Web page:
Adrian Gonzalez: The Padres’ Bargain

September started with Red Sox off-season acquisition Adrian Gonzalez as part of the AL MVP discussion, along with two of his teammates: 2008 MVP Dustin Pedroia and center fielder Jacoby Ellsbury.  While a substantial number of words were spilled this winter about Boston’s acquisition of the All-Star first baseman and his subsequent contract extension, his old team, the San Diego Padres, should be satisfied with the way things turned out for the team during Gonzalez’s tenure in Southern California.  

Gonzalez was originally selected first overall by the Florida Marlins during the 2000 amateur draft. Just three short years later the young first baseman was traded, along with Will Smith and Ryan Snare to the Texas Rangers for Ugueth Urbina.  The Rangers of course had their own stud first base prospect, Mark Teixeira, who made his major league debut on April of that year.  By hitting .259/.331/.480 while clubbing 26 home runs, Teixeira finished fifth in Rookie of the Year voting and never looked back.  

The Marlins probable sold too early on Gonzalez considering his pedigree as a first overall pick and solid progression through the farm system including hitting .266/.344/.437 in AA Portland in 2002.  Off-season wrist surgery would put a damper on his 2003 numbers, both with the Marlins and then with the Rangers.  Across three teams in 2003, over 493 plate appearances, Gonzalez hit just .269/.327/.365 – good for a .692 OPS.  His home run total sat at just five.  Nonetheless the 2004 edition of Baseball Prospectus declared the first baseman as Rangers GM Jon Hart’s “crown jewel” of mid-season acquisitions and expected a full recovery along with Gonzalez forcing his way into the Rangers lineup by 2005 or sooner.

Sure enough, Gonzalez mashed AAA pitching to the tune of .304/.364/.457 in 2004 and .338/.399/.561 in 2005.  Unfortunately the success did not translate to his first exposure in the majors.  Making his Major League debut in April 2004, the top prospect hit just .238/.273/.381 in a cup of coffee with the team.  In more than three times the plate appearances in 2005 (still just 162), Gonzalez again struggled with a line of .227/.272/.407.  Unfortunately it was at this point that the Rangers, with Mark Teixeira now well established at first base and still under their control through the 2008 season, decided to trade from their position of strength, first basemen, for pitching help.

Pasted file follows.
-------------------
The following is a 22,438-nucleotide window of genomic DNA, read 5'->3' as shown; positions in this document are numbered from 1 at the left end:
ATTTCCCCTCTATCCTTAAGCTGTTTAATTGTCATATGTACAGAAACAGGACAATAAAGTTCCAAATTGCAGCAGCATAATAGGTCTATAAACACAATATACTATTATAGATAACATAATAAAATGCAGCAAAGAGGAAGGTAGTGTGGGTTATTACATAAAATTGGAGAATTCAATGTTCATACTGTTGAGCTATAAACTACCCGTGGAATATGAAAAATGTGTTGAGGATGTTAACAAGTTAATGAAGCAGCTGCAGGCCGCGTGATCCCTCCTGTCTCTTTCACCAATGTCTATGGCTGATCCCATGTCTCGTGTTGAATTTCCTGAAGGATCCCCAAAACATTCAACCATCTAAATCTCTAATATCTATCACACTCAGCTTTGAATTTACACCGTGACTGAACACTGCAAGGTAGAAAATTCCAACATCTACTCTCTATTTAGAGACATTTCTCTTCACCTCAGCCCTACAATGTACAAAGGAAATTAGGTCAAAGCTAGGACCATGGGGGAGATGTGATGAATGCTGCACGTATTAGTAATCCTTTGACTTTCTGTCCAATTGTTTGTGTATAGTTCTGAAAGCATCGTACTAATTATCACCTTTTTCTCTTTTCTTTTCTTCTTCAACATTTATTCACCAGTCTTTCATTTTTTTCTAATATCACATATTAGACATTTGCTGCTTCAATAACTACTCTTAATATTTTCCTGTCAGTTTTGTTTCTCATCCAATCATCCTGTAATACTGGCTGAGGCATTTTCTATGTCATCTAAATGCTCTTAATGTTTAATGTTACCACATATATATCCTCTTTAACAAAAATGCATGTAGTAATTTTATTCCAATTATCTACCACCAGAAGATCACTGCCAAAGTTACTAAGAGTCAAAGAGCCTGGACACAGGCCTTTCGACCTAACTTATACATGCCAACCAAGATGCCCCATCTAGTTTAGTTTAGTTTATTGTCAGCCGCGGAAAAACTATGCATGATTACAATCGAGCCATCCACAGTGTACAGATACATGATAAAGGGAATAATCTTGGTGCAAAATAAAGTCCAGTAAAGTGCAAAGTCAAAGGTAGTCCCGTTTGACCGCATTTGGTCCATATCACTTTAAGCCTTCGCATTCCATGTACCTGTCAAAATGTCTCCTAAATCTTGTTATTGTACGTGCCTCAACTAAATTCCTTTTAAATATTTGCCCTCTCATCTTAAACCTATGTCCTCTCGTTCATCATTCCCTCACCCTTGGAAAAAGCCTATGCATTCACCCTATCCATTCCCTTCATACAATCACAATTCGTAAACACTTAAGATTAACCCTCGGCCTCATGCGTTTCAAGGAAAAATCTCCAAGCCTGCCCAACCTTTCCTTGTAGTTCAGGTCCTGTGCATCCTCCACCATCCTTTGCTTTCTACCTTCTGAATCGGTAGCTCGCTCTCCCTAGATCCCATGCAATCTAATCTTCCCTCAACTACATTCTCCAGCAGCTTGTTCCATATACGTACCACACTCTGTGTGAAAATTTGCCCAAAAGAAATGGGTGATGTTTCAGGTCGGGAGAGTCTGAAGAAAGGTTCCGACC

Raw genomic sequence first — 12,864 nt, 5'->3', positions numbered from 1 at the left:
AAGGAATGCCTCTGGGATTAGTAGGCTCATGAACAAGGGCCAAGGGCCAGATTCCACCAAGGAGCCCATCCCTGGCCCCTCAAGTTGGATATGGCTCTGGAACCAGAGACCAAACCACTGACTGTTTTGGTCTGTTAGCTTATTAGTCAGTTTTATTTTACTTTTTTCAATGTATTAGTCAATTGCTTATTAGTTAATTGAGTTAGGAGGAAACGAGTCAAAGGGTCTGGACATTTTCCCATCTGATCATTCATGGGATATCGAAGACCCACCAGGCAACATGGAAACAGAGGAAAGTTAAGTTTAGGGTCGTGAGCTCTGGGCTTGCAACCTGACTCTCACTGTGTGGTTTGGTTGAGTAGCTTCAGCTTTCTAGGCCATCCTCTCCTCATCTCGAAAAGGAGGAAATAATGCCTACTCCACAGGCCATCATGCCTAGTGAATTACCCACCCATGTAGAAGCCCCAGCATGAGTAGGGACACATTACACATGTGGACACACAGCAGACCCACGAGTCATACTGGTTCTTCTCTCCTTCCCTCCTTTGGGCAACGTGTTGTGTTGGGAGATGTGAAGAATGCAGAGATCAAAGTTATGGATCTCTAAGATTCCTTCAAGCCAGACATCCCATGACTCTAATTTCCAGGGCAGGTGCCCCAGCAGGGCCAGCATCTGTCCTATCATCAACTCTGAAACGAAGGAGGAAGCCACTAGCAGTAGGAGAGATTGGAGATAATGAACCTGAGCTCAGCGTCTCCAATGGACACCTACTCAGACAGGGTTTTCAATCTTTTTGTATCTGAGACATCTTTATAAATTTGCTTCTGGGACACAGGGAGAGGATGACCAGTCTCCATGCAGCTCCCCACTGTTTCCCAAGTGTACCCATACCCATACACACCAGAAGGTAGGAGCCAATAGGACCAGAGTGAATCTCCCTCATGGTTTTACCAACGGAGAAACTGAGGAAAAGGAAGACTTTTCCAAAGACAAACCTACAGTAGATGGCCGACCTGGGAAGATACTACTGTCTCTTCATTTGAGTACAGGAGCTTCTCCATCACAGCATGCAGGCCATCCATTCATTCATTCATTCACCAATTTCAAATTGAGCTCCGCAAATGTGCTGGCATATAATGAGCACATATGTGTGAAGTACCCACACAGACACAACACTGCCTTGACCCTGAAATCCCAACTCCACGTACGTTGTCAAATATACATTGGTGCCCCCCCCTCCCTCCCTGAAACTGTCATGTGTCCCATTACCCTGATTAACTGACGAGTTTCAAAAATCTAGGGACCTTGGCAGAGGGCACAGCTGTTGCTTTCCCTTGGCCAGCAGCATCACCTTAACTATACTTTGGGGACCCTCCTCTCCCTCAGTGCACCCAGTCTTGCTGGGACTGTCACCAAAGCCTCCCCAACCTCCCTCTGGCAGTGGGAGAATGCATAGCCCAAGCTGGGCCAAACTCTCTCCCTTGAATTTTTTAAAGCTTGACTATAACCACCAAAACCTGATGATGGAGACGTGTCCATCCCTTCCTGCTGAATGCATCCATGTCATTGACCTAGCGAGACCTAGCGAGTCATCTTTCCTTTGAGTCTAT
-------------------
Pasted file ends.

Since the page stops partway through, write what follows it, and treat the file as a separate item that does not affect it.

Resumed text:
In January 2006, Adrian Gonzalez, Terrmel Sledge, and the pitching version of Chris Young were sent to the NL West San Diego Padres for major league pitchers Adam Eaton and Akinori Otsuka and minor league catching prospect Billy Killian.  Things did not go well in the Ballpark at Arlington.

Adam Eaton, brought in to solidify the starting rotation, was limited to just 65 innings in 2006 and left as a free agent at the end of the season.  After winning eleven games in back-to-back seasons before arriving in Texas, despite ERAs of 4.61 and 4.29, Eaton tallied just seven victories in his limited time on the mound with a bloated 5.12 ERA and WHIP of 1.57.  His 5.95 K/9 was a career worst and part of a downward trend for the hurler since his 2001 season where he recorded 8.41 strikeouts per nine innings.  Eaton was a better at home (.281/.346/.459) than away (.322/.391/.513) and subject to a reverse split with lefties hitting just .279/.340/.382 while watching their right handed counterparts tee off against Eaton: .320/.393/.592.

Right-handed reliever Akinori Otsuka fared somewhat better.  In two seasons with Texas, one as their primary closer, the Japanese righty tossed 92 innings of 2.25 ERA.  He averaged just under seven K/9 but registered a superb 3.50 KK/BB during his time in Arlington.  Unfortunately, injuries limited Otsuka in 2007 and that concluded his tenure with the Rangers.  While he did provide some value out of the ‘pen, it was not the difference making impact the Rangers should have gotten in return for a perfectly good player ho had the misfortune to be blocked at his position.

As for Killian, he spent two seasons in the minors with Texas before moving to the White Sox farm system.  He has never appeared in the Major Leagues.

When it comes down to it, this was simply not a good trade for the Rangers.  At worst, Gonzalez could have been a designated hitter for a team with a very potent lineup.  According to the Fangraphs’ version of WAR, Adrian Gonzalez alone worth 21.8 WAR.  Adam Eaton just 0.6 and Akinori Otuska 3.0 over his two seasons with the team.  Chirs Young, even battling injuries brought with him an additional 4.9 WAR.  Terrmel Sledge was worth -0.3 WAR.